Dec 16 (IPS) – 2019 will be remembered as the year the climate crisis shook us all. Hopefully, it will also be remembered for the fight back manifested in the spread of mass protests and civic movements against governments and industries failing to respond.
Calls to combat climate change rang in the ears of delegates from nearly 200 countries at the annual UN climate summit in Madrid. But the heads of government or state of the world’s largest polluters were notably absent, including the United States, China and Russia.
As planetary temperatures have risen, a landmark report by the IPBES warned that more than a million animal and plant species are now threatened with extinction – many within decades. This twin challenge has far-reaching consequences and the ramifications of complacency have started to show.
The expanding Sahara Desert is breaking up families and spreading conflict. More than 50 million people across Southern, Eastern and Central Africa are facing a hunger crisis because of extreme weather conditions. And in the Pacific, small Island States are sinking beneath rising sea levels.
Irregular migration is rising and has driven thousands to their deaths. Human Traffickers are exploiting this exodus and are contributing to the second largest criminal economy on the planet, with an alarming 40 million people enslaved around the world. According to the UN Refugee Agency, 70 million people in the world are currently displaced by conflict, and the response of many countries has been to erect walls.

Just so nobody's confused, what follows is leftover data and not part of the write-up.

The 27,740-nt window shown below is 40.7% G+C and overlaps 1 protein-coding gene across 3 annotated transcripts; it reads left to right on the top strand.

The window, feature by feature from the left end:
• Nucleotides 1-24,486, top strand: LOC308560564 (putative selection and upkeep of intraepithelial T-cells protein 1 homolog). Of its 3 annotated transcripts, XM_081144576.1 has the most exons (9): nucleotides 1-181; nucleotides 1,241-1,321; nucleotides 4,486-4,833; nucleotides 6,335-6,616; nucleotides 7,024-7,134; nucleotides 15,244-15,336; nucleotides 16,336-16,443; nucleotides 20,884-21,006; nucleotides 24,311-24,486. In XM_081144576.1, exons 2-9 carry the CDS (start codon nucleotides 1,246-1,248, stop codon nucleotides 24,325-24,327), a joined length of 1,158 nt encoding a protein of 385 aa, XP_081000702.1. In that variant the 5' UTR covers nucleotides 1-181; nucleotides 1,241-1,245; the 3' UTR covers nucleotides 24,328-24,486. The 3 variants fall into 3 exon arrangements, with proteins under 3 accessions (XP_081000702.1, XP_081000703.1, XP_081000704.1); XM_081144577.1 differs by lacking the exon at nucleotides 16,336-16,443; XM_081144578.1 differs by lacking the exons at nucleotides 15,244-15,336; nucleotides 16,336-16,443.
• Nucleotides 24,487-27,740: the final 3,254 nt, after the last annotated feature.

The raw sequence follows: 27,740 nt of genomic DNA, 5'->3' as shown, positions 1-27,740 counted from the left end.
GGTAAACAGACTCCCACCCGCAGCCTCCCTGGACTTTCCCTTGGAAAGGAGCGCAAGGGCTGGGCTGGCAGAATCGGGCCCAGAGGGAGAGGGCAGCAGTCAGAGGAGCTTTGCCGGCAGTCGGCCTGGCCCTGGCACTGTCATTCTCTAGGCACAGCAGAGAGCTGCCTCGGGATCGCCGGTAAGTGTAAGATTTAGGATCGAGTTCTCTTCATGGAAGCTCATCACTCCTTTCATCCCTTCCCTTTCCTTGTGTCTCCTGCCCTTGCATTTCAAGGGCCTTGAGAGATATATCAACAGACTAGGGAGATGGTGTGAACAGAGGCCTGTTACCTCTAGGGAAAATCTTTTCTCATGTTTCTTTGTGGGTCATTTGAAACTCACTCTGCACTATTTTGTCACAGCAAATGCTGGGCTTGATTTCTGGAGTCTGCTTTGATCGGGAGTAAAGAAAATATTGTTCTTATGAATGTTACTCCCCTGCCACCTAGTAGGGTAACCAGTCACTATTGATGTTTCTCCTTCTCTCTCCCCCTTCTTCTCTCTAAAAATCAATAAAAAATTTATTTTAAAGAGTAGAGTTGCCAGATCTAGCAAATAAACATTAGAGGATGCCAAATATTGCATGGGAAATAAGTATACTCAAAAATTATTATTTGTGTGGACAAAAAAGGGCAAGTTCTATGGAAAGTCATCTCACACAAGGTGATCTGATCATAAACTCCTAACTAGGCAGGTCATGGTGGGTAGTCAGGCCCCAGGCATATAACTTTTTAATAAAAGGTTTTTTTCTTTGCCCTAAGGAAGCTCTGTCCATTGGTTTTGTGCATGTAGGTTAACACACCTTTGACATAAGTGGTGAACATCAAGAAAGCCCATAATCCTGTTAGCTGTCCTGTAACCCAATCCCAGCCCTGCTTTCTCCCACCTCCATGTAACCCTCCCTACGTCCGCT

The SDG’s made a solemn promise to eradicate hunger and extreme poverty by 2030, and that cannot be achieved unless the world’s smallholder farmers can adapt to climate change. However, the SDG’s are in trouble and the UN’s Secretary General has issued a clear warning: a “much deeper, faster and more ambitious response is needed to unleash the social and economic transformation needed to achieve our 2030 goals.”
As inspired by Swedish Teenager Greta Thunberg and others, youth is the new face of global activism. It is imperative that we follow their lead to secure the future they will inherit, and pay heed to Secretary General Antonio Guterres warning: “Do we really want to be remembered as the generation that buried its head in the sand, that fiddled while the planet burned?”
© Inter Press Service (2019) — All Rights ReservedOriginal source: Inter Press Service
Latest News Headlines
Read the latest news stories:
- Women in Climate Hot Spots Face Challenges Adapting Monday, December 16, 2019
- Four Lessons to Reverse Inequity in the Global Health Workforce Monday, December 16, 2019
- 2019: A Year in Review Monday, December 16, 2019
- Industrial Energy Efficiency is a Climate Solution Friday, December 13, 2019
- AUDIO: If We Are to Achieve Zero-leprosy by 2030, This Is the Best Time and Opportunity Friday, December 13, 2019
- Haiti’s Cry for Help as Climate Change is Compared to an Act of Violence against the Island Nation Friday, December 13, 2019
- How Climate Change is Fuelling the Insurgency of Nigeria’s Armed Group Boko Haram Friday, December 13, 2019
- Mainstreaming Leprosy-affected People a Big Challenge in Bangladesh Thursday, December 12, 2019
- The Ignoble Fall of a Nobel Peace Prize Winner Thursday, December 12, 2019
- Commonwealth: Commitment to Limit Global Warming or Face Irreversible Impacts Thursday, December 12, 2019